# Gravitational Collapse

The source of the energy for star formation is gravitational collapse - this collapse must provide enough energy to heat the gas of the protostar to the ignition point of hydrogen fusion, some 15 million Kelvins. Knowledge of the mass and distribution of the gas cloud permits some fairly detailed modeling, because half of the energy from gravitational collapse goes into kinetic energy according to the virial theorem.

The concept of the Jean's Mass as the critical mass for collapse into a star is an important concept.

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Galaxy concepts

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# Virial Theorem

A general theorem from the mathematics of physics becomes a useful part of the picture of gravitational collapse. In the context of gravity it can be applied to a finite collection of particles which interact with each other by gravitational attraction. We can attribute to the collection of particles a total gravitational potential energy and a total kinetic energy. The virial theorem states that

Average kinetic energy = -1/2 x Average potential energy

One application of this theorem would be to a known mass of hydrogen gas in a proto-star. If you had a good estimate of the mass of the gas and could measure a sample of particle velocities to determine the kinetic energy, then you could predict the kinetic energy as the gas cloud underwent gravitational collapse. So for a given radius of collapse, you could make a prediction of the temperature of the hydrogen gas in terms of the kinetic energy and could make a prediction about when it would reach the ignition temperature for hydrogen fusion.

Another potential application is to the question of dark matter. If you examine a system of objects out in space and are able to measure the kinetic energy of the system, then you can imply the gravitational potential energy. If the total mass of all the visible objects is too small to give that amount of gravitational potential energy, then the implication is that there is matter there which you cannot see (dark matter). When this has been done for a variety of types of galaxies, there is strong evidence for dark matter (Baez).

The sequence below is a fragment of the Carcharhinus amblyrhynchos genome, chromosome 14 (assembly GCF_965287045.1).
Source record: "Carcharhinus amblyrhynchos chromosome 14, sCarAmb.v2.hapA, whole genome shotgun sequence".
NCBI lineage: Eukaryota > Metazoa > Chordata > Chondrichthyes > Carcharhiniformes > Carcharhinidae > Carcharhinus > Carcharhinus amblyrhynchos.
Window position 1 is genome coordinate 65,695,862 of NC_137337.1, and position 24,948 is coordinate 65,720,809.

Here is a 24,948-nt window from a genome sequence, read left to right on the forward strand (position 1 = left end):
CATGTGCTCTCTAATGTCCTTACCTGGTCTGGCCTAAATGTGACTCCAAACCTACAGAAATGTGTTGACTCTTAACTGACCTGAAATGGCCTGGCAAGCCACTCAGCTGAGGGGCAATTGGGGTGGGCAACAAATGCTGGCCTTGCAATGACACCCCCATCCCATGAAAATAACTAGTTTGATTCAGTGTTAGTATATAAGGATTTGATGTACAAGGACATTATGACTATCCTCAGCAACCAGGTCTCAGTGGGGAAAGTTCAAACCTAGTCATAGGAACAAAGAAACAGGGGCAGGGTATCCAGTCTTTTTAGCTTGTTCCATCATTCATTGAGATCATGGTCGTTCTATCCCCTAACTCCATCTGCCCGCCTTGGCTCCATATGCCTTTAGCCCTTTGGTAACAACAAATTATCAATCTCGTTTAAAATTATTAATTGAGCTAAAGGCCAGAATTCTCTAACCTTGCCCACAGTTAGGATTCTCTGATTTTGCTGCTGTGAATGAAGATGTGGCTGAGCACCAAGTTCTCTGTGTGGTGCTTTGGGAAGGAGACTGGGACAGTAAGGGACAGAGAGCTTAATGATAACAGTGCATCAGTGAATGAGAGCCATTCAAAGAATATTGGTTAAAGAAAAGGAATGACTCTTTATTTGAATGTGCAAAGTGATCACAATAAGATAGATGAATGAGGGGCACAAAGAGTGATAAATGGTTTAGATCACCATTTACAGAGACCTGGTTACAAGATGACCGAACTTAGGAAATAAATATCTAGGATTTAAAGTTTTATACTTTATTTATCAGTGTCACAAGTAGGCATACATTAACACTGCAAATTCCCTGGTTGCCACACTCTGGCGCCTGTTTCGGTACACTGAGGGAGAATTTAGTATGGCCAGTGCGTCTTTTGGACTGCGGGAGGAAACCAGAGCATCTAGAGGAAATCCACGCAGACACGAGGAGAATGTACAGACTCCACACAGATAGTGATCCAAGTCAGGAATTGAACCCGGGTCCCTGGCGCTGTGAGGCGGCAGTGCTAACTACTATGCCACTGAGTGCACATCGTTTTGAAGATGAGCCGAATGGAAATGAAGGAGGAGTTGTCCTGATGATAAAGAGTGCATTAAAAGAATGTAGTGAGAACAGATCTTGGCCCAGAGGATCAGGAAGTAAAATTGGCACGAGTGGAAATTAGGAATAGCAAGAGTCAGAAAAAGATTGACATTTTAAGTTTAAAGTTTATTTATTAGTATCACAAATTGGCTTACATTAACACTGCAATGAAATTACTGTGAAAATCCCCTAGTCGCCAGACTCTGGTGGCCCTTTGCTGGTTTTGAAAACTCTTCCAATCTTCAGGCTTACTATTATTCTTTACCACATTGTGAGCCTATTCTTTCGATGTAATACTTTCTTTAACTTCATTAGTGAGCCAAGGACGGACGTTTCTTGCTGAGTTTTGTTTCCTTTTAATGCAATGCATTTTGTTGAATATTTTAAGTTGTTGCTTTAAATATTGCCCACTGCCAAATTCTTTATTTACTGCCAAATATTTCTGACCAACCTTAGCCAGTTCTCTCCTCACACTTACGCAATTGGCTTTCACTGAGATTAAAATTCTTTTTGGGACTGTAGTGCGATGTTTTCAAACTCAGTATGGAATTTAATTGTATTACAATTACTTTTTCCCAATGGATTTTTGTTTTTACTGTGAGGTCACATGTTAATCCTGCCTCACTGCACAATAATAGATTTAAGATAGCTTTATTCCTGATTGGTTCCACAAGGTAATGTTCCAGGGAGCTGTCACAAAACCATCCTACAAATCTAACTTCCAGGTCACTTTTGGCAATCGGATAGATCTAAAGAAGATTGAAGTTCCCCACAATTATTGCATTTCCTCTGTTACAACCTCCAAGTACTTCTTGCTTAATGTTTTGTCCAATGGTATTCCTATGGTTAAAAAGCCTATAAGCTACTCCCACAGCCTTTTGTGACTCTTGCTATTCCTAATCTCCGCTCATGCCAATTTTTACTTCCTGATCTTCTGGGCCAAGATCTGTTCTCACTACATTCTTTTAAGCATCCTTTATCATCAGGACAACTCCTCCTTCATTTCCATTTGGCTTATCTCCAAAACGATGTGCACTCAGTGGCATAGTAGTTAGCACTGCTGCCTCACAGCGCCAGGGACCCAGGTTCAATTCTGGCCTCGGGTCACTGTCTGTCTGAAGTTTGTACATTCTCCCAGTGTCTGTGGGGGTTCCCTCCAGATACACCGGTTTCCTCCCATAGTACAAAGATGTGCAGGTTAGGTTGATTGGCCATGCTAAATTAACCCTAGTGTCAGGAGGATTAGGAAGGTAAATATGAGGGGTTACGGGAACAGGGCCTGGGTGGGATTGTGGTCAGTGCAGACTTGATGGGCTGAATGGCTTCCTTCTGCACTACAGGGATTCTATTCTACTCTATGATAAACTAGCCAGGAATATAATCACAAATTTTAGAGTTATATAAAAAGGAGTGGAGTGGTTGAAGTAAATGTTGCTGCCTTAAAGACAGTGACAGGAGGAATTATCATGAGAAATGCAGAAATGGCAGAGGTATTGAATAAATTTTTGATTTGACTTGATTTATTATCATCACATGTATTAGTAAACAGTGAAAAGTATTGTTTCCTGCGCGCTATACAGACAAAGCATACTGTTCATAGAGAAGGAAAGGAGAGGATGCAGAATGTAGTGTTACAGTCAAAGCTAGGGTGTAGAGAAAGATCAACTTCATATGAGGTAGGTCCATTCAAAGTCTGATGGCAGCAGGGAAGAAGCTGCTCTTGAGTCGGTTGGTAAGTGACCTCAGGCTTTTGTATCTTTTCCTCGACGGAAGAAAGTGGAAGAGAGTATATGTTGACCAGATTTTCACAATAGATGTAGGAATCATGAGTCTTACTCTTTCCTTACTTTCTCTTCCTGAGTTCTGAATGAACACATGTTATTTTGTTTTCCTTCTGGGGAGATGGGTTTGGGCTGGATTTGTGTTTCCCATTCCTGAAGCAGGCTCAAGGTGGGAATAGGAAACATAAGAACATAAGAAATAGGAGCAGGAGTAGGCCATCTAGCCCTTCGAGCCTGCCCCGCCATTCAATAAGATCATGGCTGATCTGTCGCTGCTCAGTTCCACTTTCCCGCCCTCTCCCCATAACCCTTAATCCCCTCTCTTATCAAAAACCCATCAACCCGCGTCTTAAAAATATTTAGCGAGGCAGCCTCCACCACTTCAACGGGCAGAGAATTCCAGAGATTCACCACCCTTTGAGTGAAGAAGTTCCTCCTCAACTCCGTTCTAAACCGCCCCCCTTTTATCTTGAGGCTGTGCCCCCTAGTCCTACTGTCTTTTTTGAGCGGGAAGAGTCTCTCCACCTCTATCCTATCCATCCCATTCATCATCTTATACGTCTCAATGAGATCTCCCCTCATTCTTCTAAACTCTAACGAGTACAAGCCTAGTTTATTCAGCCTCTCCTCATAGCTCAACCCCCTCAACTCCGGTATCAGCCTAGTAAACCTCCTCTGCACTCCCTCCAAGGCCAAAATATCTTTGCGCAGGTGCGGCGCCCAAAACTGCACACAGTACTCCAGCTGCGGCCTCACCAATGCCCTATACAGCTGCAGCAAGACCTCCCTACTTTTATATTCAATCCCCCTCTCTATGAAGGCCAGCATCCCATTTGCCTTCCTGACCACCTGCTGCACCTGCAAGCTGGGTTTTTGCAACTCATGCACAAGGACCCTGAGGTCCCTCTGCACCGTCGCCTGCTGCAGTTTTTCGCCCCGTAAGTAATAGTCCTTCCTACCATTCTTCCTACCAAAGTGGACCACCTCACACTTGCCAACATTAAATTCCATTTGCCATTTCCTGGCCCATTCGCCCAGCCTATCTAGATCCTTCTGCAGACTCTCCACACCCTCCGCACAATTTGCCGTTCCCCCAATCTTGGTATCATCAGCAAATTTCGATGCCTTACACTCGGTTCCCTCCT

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Reference

John Baez

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# Jean's Mass

As a collection of gas begins the process of gravitational collapse, that collapse is opposed by radiation pressure. The "Jean's mass" is the minimum mass that can overcome the radiation pressure for a given energy density in radiation. In the big bang model of the universe, galaxies could not form before the transparency point at which the universe cooled enough for atoms to form, allowing electromagnetic radiation to escape. After that time, the Jean's mass was small enough to allow galaxies and clusters of galaxies to form.

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Galaxy concepts

Reference
Rohlf
Ch 19

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